Diving epitomizes the way that human beings adapt to hostile environments (that is, if you consider a cold, dark, silent realm without air hostile).  Beyond the mask, add flippers.  Now you can not only maneuver more easily, you can shuttle more quickly between the surface and bottom, extending your range to about
25 feet.  Add a snorkel.  Now you no longer have to interrupt your dive by breaking visual contact with your underwater world when you rise for air.  Add a wet suit.  Now you can more readily tolerate cold temperatures of deeper water, and spend more time diving.   Add tanks, or, more accurately, Self-Contained Underwater Breathing Apparatus (SCUBA).  Oh, yes, now you have arrived.  Now you can swim with the lake trout, free to explore for extended periods in the most remote depths of the Boundary Waters.
    Sound simple?  Well, veteran divers will tell you there's a little more to it than that.  But not a whole lot, really.
    Located inconspicuously, next to the A&W Restaurant on East Sheridan Street in Ely, Minnesota, is a small shop heralded by a blue and white sign with a picture of a diver and buoyant lettering that reads:  A&W DIVING.  This humble establishment is the diving center for the Ely area.  It has gradually become an important clearing house of lore and information (particularly in the area of local underwater archeology) for divers visiting the BWCAW from around the country.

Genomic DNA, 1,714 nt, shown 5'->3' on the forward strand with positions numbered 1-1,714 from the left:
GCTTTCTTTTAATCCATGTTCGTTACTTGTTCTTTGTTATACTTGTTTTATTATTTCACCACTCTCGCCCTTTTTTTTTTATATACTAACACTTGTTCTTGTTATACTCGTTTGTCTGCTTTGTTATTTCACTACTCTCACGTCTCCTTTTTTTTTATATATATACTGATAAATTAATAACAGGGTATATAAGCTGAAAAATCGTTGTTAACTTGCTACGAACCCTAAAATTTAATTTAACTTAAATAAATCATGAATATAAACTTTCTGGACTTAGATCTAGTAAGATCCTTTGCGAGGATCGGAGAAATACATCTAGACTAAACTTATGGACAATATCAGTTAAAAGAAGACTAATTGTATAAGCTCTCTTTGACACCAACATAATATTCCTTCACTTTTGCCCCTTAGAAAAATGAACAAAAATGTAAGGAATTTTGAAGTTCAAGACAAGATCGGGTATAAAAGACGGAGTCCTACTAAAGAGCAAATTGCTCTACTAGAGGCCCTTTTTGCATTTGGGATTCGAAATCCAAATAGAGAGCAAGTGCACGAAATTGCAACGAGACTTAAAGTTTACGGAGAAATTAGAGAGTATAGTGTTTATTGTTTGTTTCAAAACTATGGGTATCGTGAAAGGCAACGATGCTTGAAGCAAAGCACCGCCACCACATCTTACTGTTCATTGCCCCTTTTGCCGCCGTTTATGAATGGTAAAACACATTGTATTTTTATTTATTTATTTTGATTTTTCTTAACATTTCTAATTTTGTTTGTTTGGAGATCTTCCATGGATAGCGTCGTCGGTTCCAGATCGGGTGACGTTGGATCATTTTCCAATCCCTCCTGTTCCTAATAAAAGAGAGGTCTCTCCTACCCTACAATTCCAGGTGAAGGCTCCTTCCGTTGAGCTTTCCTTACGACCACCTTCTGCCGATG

Proprietor Alan White offers certified diving classes, equipment rental and sales, as well as charter diving excursions on nearby Burntside Lake.  For those who would like an introductory scuba experience in canoe country, White offers basic skills training and a shallow-water dive in local waters for a nominal $35 fee.  No previous experience (or certification) is necessary.
    "This is the same resort course that people get in Hawaii or the Carribean," claims White.  "It offers beginners four hours of safe PADI instruction, equipment included, and a chance to get their feet wet in about 20 feet of water."
    PADI stands for the Professional Association of Diving Instructors.   This is an international organization which sets guidelines for diver training and certification at every level.  Like A&W Diving, many diving outlets and scuba supply stores around the country offer PADI training.
    For those who would like more advanced canoe country diving instruction—as well as the chance to visit reefs, wrecks, the Great Parks Wall (an underwater cliff), and some big nighttime fish hangouts near the BWCAW—White offers a variety of classes, advanced dives, and boat charter options.  [Note: Open Water Diver certification is required to participate in advanced diving activities.)